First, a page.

When a building inspector went to investigate, he couldn't believe his eyes. The person was living in an 8-by-10 foot cubicle, among 10 such tiny, cramped separate compartments in the basement of a home that was zoned for only two families.
The building was immediately deemed an illegal apartment. The landlord, listed in township records as Emile Mensorio of Lantana, Fla., has been charged with violating the state construction codes by installing illegal apartments with no formal certificate of occupancy, as well as failing to meet the township's existing variance codes for the land use.
Apparently, each resident was paying approximately $90 a week in rent for the cramped quarters. The residents were given three weeks notice to evacuate, by state law, and if they cannot find suitable living arrangements by March 23, then the town will help to find and finance relocation.
In turn, the town will seek to receive the relocation costs from Mensorio.
May be just the start
This illegal apartment complex is not the only one in town. Some township officials claim that as many as half of the township's apartment homes may have illegal living quarters somewhere within their facilities.
"I don't know if the numbers are as high as 50 percent," says Guttenberg Mayor David Delle Donna. "But it is a growing concern in the town, especially in a case like this where there was an apparent profit being made. This wasn't a case where the owner was building an extra apartment to help make ends meet. This was a gross case of trying to make a profit, and we can't have that."
Because of the illegal apartment problem in Guttenberg, elected officials introduced an ordinance Thursday night that will immediately put the onus of relocation fees on the owners of the illegal apartments. The ordinance will also enable the town to recoup the costs to educate the children of those living in illegal apartments by fining the owners.
Currently, the town has to follow state statues, which forces the town to incur the relocation costs, then get the money back in the form of tax liens on the properties.
The new ordinance would enable the town to bill the owners for relocation and education right away.
"People are putting in illegal apartments in every nook and cranny that they can find," Delle Donna said. "They're gutting out basements and putting in apartments. It's crazy the way they're cramming people in. It affects everyone. It effects the school population, the parking, the quality of life."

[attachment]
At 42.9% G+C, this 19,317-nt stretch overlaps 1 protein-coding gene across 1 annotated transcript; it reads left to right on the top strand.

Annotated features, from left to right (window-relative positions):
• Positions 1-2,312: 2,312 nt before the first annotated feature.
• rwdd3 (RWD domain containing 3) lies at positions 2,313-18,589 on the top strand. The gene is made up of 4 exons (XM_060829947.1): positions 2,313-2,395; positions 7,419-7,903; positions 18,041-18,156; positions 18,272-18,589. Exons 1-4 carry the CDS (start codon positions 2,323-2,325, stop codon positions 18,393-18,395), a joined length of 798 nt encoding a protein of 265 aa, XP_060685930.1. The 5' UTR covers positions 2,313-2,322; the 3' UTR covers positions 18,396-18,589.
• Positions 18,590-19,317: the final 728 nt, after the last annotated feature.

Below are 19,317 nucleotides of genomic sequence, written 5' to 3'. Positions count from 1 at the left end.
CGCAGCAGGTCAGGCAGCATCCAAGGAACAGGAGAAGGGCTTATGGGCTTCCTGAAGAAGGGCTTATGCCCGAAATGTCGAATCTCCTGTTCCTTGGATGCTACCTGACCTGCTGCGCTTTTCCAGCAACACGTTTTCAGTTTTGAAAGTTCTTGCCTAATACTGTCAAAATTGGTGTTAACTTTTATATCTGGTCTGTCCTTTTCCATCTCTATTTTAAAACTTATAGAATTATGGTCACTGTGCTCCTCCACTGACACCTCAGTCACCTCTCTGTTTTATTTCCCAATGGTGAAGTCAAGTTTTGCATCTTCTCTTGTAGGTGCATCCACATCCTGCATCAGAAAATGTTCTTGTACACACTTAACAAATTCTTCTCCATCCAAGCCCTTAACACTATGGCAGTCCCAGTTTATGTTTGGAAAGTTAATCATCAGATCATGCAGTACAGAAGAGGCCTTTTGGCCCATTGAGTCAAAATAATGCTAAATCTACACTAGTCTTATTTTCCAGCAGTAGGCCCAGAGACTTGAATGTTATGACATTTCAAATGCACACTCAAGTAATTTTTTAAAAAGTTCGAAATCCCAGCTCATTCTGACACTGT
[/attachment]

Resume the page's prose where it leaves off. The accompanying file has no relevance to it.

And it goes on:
Added Delle Donna, "We've instructed our building department and construction code officer [Bob Rogers, Sr.] to be on the lookout and vigorously attack the problem. This case on 70th Street was the worst case scenario."
In recent weeks, township officials also found two illegal apartment facilities operating on 71st Street and another on 68th Street.
"We don't want to hurt the people that are renting, but they have to know that it's not right to be living there, especially under those cramped conditions," Delle Donna said. "It's not safe either. We can't allow things like this to continue, people living in 8x10 cubicles. It's no way to live."
The residents were all natives of Central America, believed to be laborers. They were living in the cubicles that had perhaps room for a bed and a little nightstand with a light. They shared a kitchen area and one tiny bathroom. The cubicles apparently had no ventilation and no windows.
Mensorio faces stiff fines in the case of the 10 cubicles - especially because he received warning last August that the apartments were illegal, according to officials.
In another instance, a building on Palisade Avenue that was zoned for three families was found to be housing nine families. The building drew the attention of Rogers, the construction code official, who had grown up in the home. He knew that the basement was never used for living quarters.
Inspectors found three separate living spaces in the basement, with the rent at $300 per month.
Those renters have been relocated as well.
A building on 71st Street was found to have four illegal apartments in the basement of the structure. That site was located when a teenage student was denied enrollment at Anna L. Klein School for failing to provide an adequate proof of residency.
Each building owner where illegal apartments have been uncovered must have the units taken apart and vacated, as well as paying $2,000 fines to the township, or face further charges in Superior Court.
The tiny units represent a fire hazard and do not always conform to other building standards. In nearby Union City, Mayor Brian Stack started cracking down on such units last year.
"It's a very serious concern and something we have to address on a daily basis," Delle Donna said. "We can't allow this to continue."